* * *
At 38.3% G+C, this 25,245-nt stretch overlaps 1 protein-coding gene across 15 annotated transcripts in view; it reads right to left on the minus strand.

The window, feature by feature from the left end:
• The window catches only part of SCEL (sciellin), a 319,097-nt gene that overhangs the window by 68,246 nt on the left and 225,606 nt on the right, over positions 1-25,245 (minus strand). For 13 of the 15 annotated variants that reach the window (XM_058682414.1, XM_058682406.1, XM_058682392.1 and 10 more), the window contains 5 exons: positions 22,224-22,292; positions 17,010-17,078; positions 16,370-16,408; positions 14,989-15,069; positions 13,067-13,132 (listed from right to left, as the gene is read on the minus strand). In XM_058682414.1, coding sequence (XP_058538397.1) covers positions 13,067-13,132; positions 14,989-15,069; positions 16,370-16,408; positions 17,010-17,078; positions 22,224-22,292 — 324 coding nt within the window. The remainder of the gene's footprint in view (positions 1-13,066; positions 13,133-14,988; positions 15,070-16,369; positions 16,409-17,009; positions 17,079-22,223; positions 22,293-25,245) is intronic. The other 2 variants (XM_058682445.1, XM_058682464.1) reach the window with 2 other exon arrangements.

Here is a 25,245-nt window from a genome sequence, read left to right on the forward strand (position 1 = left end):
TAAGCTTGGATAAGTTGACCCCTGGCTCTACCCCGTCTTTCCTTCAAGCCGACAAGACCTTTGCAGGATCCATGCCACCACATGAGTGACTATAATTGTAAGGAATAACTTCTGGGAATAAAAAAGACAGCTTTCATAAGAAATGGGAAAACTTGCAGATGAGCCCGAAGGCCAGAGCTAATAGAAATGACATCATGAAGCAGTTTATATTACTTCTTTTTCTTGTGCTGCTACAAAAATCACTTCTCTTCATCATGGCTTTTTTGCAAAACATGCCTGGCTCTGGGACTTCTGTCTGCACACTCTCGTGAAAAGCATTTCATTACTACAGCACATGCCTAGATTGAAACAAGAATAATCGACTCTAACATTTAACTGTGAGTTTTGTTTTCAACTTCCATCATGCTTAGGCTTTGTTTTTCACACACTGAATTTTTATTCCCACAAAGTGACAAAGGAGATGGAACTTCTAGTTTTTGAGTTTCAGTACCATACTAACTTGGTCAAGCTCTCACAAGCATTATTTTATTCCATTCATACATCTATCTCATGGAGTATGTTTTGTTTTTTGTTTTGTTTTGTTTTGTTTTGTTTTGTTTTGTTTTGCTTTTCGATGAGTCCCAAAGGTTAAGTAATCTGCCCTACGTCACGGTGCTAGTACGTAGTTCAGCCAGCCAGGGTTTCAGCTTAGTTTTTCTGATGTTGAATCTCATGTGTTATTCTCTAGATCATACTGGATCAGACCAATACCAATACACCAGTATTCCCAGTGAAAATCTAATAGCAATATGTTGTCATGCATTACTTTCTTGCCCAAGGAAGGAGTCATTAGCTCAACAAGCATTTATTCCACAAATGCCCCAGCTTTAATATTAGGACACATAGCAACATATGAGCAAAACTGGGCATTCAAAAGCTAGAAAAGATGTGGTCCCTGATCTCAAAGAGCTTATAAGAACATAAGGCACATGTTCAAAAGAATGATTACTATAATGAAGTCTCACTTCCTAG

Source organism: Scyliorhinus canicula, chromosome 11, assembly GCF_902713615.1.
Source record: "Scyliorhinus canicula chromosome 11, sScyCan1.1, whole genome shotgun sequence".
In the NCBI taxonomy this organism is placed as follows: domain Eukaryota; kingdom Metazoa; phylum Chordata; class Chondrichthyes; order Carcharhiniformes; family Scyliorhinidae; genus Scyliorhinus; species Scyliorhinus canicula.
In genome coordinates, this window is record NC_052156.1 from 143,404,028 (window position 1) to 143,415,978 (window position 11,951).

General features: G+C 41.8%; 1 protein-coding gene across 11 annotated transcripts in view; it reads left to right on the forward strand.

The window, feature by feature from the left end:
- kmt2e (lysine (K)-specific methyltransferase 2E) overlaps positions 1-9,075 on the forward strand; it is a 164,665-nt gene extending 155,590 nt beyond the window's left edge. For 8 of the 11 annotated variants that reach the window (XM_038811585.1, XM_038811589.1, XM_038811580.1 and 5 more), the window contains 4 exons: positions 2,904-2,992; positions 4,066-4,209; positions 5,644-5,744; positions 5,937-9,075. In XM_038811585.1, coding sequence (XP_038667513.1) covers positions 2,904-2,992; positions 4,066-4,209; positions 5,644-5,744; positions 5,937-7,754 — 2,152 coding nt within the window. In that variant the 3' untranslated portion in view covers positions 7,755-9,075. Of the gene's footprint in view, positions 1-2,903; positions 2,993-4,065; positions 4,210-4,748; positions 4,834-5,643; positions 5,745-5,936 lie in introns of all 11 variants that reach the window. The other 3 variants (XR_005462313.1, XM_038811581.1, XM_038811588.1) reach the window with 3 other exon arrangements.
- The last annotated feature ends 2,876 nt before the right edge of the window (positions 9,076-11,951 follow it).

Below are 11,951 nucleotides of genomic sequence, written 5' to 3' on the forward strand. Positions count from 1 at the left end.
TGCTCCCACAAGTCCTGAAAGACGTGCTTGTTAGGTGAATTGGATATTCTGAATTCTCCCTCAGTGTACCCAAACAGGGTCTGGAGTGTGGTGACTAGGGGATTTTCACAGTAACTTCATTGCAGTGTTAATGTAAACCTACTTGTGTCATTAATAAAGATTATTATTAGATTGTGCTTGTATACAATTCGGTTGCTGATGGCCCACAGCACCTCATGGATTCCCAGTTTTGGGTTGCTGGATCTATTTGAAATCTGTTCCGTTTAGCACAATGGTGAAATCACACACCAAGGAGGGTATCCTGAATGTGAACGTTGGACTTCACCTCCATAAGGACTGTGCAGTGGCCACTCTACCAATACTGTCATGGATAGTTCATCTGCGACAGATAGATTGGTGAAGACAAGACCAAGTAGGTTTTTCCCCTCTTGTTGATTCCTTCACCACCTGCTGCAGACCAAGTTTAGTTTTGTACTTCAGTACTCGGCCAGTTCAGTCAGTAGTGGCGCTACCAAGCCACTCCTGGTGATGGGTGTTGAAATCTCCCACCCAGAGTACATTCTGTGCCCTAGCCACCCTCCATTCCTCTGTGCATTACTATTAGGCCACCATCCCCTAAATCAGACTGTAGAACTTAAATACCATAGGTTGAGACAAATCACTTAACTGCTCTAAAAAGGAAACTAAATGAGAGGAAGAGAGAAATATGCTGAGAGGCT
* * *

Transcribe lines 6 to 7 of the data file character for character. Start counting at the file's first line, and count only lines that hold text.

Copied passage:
Source organism: Scyliorhinus canicula, chromosome 11, assembly GCF_902713615.1.
Source record: "Scyliorhinus canicula chromosome 11, sScyCan1.1, whole genome shotgun sequence".